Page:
Where the river ends

Sumit Baruah

The project, as titled, ‘Where the River Ends’ is based on the river Brahmaputra and its surrounding valley. One of the major antecedent rivers of Asia, the river Brahmaputra is a trans-boundary river which flows through China, India and Bangladesh, and is known by different names in different locality. In Assam, the river is most commonly addressed as Luit or Burha Luit (literal - old Luit, metaphorical derivation - old man river). The River has been a source of multiple regional folk stories, songs, poems and philosophical inspiration. The only river in India to be addressed as Nad (masculine form of Nadi - River), is personified as the cultural ‘Old Father’ in multiple regional scriptures. Its brute force and untimely nature have been the source of multiple personal as well as cultural losses, in a way, conditioning the native civilization to the lessons of acceptance and adaptability. One of my personal relationship with the river Brahmaputra is through my grandfather. In the year 2013, 5th of September, my grandfather decided to end his life by jumping in the river Brahmaputra.


Before establishing his business in Guwahati city, my grandfather used to sell fruits and vegetables across the Brahmaputra valley. As a kid, I used to listen to the stories and incidents of his past, his journeys and tales of different areas of the valley. He used the describe the beauty of various localities and its uniqueness, along with stories of coping up with various natural calamities. He was also a follower of the Shankari sect of Vaishnabait, established by 15th century spiritual leader Shankar Dev, whose hub can still be found in Majuli and my grandfather used to describe in great details about the beauty as well as plight of the river island, along with the lifestyle that was being adapted there.

Through this project, I tried to revisit all the places my grandfather used to describe through his stories and tried to relive those experiences. I covered the entire length of the river in Assam, i.e., from the district of Sadia, which is situated near Arunachal Pradesh, to Dhubri, which shares its borders with Bangladesh, along with some parts of Arunachal Pradesh and Meghalaya. I visited all the places during different seasons and tried to look at the changing landscapes through my lenses as I wanted to have a better understanding of the river itself. The project tries to understand the complex relation of a human society with a river and how a constant cycle of life and death, creation and destruction is observed throughout the river.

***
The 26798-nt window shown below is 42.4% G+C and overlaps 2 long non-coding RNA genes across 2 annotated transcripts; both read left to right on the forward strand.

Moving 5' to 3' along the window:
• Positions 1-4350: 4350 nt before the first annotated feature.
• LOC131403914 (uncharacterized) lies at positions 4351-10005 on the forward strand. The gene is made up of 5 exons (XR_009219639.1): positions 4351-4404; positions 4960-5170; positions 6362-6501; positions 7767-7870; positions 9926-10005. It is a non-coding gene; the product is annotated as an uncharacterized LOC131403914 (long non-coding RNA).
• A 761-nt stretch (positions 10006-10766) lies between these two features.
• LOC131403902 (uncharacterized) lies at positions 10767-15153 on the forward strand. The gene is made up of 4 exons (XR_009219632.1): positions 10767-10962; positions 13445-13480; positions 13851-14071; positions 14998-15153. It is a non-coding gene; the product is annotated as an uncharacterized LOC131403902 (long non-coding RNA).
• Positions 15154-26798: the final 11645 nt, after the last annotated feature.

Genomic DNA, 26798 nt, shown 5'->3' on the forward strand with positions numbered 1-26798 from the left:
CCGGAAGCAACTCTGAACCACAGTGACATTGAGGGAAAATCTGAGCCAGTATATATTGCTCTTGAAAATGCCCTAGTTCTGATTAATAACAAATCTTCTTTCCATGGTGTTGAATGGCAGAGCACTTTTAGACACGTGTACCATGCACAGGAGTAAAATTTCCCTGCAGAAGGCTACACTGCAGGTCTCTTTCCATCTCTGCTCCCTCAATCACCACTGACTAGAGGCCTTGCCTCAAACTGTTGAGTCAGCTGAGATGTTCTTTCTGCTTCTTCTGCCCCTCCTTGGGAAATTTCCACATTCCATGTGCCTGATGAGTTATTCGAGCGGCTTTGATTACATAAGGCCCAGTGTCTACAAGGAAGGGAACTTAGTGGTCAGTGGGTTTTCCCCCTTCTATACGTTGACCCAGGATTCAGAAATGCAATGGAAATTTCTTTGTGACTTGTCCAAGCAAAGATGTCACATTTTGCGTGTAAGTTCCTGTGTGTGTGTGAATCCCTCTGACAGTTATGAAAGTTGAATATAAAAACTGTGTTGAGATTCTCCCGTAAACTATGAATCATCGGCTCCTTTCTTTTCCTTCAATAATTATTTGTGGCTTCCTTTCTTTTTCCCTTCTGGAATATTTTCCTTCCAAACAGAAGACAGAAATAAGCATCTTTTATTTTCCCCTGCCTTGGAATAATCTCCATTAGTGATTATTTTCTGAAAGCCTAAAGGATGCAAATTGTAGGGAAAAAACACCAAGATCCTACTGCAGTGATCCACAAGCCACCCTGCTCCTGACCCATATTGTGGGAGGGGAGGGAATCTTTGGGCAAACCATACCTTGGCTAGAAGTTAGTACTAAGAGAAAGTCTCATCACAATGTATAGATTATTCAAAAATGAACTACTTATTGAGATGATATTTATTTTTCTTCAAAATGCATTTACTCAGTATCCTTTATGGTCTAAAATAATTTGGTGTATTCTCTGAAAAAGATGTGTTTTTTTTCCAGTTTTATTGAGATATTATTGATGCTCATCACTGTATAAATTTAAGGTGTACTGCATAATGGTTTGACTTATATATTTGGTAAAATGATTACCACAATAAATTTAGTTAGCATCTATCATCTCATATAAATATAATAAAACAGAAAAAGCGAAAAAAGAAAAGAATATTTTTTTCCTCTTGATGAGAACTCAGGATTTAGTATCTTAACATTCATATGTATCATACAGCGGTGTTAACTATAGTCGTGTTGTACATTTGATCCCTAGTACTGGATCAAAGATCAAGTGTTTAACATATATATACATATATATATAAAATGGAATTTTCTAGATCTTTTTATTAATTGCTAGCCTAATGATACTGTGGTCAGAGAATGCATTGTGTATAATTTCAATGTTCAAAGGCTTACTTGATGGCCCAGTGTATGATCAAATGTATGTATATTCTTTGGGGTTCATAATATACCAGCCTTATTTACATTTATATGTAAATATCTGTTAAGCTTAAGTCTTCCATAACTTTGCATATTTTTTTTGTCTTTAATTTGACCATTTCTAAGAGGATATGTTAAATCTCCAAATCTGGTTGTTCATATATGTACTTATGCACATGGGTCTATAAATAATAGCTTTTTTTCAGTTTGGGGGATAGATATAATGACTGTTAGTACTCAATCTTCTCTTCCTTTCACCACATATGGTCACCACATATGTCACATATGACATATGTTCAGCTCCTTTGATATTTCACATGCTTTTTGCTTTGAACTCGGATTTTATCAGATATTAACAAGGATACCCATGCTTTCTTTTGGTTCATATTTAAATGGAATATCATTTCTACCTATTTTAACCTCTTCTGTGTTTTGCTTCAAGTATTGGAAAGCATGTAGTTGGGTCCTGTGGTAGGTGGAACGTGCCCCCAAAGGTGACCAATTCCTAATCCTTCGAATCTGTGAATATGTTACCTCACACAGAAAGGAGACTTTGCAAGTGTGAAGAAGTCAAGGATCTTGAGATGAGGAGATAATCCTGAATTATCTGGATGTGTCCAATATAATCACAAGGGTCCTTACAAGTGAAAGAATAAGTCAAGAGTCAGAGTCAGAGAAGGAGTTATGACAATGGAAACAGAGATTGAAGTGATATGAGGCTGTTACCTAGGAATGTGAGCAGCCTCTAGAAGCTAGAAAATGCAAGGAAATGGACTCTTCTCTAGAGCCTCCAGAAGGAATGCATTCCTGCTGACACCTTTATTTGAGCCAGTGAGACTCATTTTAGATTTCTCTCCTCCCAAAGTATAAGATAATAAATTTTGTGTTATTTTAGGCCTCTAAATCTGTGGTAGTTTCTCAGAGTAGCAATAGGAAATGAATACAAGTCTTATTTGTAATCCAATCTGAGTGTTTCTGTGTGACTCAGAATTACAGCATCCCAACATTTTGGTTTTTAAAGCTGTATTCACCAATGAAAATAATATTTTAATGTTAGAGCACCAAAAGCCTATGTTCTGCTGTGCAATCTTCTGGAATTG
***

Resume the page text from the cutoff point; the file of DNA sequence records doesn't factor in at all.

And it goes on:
Couple of boatmen, rowing along the river Brahmaputra.

Brahmaputra riverbank.

Brahmaputra riverbank, Bamundi, 2019.

Brahmaputra riverbank, Sualkuchi, 2019.

Sankari Bhakat (Monk), Majuli, 2019.

Farmers heading towards naam ghar, after attending their crop.

Stairs of Auniati Satra, a 15th century cultural hub, inhabiting numerous Monks and visitors.

Mishing sang ghar, an elevated bamboo cottage mostly used by Mishing tribe. During drought, the lower areas are used to store harvested crops or livestock, and during flood, it keeps the family safe from the raging river.

Monsoon rains, 2019.

Panoramic view of a drowning island.

One of the Brahmaputra ghats, post flood, Bamundi, 2019.

A farmland of Upper Assam.

Ship wreckage, Majuli, 2019.

Sand and stone mining, Simen Sapori, 2019.

Sand and stone mining, Jia Dhal, 2019.

Dheran Goswami, Sankari performance artist, Majuli, 2019.

Active urbanization near the river bank, North Guwahati, 2018.

View of Guwahati city from Kamakhya hilltop, Guwahati, 2018.

Fish vendor, Uzanbazar Mas Ghat Guwahati, 2019.

Couple of children running along the bank of the river.

Noi de Uzai Jaam

Credits : Video - Sumit Baruah Song - Noi de Uzai Jaam Singer - Bimala Gogoi Ben - Budheswar Konwar Sound Mastering - Subhankar Choudhury

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